Comparison of Canine Umbilical Cord Blood-Derived Mesenchymal Stem Cell Transplantation Times: Involvement of Astrogliosis, Inflammation, Intracellular Actin Cytoskeleton Pathways, and Neurotrophin-3
Abstract:Canine mesenchymal stem cells (cMSCs) derived from umbilical cord blood represent a potentially useful source of stem cells for therapy. The aim of this study was to compare the effects of different transplantation times of cMSCs after spinal cord injury (SCI). A total of 21 dogs were subjected to SCI by balloon-induced compression of the first lumbar vertebrae for 12 h. Of the 21 dogs, 12 were divided into four groups of three according to the time of stem cell (1 × 106) transplantation at the injury site: control no treatment, 12 h, 1 week, and 2 weeks. The remaining 9 animals were negative harvest (HA) time controls for each treatment group (n = 3). Olby and Tarlov scores were used to evaluate functional recovery of the hindlimbs. Markers for neuronal regeneration (Tuj-1, nestin, MAP2, and NF-M), astrogliosis (GALC, GFAP, and pSTAT3), signal molecules for actin cytoskeleton (RhoA, Cdc42, and Rac1), inflammation (COX-2), and neurotrophins (NT-3) were evaluated by Western blot analysis. Scores of the 1-week transplantation group showed significant improvement compared to controls. Hematoxylin and eosin (H&E) staining revealed less fibrosis at the injury site in the 1-week transplantation group compared to other groups and immunohistochemistry showed increased expression of neuronal markers. Furthermore, in both 1-week and 2-week transplantation groups, Tuj-1, nestin, MAP2, NF-M, NT-3, and GFAP increased, but pSTAT3, GALC, and COX2 decreased. RhoA decreased and Rac1 and Cdc42 increased in the 1-week transplantation group. In conclusion, transplantation of cMSCs 1 week after SCI was more effective in improving clinical signs and neuronal regeneration and reducing fibrosis formation compared to the other transplantation times evaluated. Subsequently, these data may contribute to the optimization of timing for MSC transplantation used as a therapeutic modality.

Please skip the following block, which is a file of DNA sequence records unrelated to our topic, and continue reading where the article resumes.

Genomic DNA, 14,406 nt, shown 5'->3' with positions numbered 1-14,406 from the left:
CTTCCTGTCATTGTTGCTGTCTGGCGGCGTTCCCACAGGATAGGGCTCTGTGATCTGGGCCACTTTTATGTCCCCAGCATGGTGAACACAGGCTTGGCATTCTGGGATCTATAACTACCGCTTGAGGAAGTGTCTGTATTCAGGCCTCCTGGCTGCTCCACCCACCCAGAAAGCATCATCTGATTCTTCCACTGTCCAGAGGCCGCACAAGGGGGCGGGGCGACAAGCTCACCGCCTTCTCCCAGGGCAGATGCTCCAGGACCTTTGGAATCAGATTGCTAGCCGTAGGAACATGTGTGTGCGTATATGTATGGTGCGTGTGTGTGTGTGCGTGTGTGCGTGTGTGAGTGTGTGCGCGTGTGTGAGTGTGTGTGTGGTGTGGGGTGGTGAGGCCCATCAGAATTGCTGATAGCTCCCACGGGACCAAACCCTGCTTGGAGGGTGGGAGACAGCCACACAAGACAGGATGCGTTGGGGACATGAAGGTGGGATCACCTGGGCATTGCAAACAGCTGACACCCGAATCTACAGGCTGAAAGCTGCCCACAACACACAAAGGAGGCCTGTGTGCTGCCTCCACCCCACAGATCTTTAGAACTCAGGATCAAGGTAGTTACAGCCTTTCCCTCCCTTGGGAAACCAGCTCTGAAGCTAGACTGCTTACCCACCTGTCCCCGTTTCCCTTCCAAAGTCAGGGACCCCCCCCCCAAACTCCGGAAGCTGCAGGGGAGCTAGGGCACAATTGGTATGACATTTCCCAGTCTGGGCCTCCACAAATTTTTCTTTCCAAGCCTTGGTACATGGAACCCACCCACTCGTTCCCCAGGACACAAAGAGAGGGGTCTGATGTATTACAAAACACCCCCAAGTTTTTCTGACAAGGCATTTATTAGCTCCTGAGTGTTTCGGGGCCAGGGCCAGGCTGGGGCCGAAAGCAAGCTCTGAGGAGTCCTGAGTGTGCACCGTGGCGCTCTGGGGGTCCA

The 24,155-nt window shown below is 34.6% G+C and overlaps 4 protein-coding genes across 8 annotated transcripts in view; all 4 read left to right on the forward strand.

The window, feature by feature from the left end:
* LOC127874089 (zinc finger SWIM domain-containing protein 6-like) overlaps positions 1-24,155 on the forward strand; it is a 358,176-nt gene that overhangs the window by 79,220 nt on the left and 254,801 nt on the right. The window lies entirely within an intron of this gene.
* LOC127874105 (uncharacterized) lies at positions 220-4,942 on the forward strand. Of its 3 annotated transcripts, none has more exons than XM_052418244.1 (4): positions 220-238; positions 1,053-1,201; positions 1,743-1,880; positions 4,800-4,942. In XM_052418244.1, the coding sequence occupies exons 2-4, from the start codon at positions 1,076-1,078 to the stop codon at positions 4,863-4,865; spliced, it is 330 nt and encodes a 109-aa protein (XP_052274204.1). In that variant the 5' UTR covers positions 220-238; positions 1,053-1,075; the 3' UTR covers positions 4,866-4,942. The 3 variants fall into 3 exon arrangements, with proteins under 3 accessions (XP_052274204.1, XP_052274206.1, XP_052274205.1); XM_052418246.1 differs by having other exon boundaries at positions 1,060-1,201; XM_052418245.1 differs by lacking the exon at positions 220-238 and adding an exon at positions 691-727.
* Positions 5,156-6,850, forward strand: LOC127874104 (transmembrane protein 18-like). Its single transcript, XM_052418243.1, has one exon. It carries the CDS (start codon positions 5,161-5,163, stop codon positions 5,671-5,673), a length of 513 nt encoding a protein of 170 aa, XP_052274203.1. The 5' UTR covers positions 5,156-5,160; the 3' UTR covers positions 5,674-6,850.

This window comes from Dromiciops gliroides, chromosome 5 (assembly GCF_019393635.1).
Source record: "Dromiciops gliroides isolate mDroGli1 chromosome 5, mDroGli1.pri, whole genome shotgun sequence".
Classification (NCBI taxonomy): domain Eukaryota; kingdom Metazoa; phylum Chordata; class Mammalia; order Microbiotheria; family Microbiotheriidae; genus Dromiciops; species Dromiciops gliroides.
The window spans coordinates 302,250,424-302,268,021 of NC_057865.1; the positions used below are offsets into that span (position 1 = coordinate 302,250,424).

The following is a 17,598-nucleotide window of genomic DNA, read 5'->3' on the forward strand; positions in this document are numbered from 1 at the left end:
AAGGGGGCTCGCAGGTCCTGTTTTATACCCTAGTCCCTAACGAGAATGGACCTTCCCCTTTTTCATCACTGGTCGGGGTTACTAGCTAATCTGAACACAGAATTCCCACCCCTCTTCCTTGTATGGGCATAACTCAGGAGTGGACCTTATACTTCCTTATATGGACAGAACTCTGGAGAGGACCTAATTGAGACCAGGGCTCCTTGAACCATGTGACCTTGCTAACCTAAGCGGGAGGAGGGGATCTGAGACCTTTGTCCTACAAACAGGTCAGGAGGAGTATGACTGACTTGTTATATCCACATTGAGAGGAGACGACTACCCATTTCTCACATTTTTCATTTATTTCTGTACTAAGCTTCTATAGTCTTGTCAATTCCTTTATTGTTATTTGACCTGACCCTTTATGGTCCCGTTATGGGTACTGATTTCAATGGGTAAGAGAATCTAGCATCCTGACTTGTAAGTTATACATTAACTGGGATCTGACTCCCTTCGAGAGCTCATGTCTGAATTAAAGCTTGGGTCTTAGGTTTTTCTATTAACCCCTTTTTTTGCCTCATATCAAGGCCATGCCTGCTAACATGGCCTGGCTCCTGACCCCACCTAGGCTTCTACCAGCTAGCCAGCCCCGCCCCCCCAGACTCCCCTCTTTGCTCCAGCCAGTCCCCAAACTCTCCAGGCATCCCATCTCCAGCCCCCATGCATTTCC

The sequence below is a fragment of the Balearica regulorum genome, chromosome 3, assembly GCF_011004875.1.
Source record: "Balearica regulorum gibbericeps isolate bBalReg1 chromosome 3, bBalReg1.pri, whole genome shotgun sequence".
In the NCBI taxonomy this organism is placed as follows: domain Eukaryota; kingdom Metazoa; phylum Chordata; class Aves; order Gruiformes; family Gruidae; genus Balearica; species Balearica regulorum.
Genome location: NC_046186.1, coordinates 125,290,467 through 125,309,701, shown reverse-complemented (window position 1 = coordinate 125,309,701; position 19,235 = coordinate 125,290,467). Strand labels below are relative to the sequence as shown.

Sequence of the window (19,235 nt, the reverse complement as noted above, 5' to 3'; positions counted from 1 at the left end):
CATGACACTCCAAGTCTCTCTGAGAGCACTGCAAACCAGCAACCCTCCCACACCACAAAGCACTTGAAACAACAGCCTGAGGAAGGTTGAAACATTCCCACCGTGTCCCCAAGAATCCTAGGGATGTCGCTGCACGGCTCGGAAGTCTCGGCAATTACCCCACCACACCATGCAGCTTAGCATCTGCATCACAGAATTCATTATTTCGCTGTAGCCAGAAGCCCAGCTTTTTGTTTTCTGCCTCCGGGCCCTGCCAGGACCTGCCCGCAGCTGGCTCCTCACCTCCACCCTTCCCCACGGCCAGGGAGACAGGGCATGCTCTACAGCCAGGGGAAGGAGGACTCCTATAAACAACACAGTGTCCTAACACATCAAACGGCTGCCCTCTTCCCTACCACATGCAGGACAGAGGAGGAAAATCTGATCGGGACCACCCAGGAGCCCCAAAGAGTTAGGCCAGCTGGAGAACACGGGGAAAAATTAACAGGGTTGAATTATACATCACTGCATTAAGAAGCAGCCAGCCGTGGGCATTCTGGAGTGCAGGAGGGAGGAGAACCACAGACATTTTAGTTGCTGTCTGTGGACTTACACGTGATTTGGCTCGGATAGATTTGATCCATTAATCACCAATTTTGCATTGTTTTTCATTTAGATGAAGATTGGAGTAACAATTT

Document Type: Research Article
Affiliations: Department of Veterinary Surgery, College of Veterinary Medicine, Seoul National University, Seoul, Korea
Publication date: November 1, 2011
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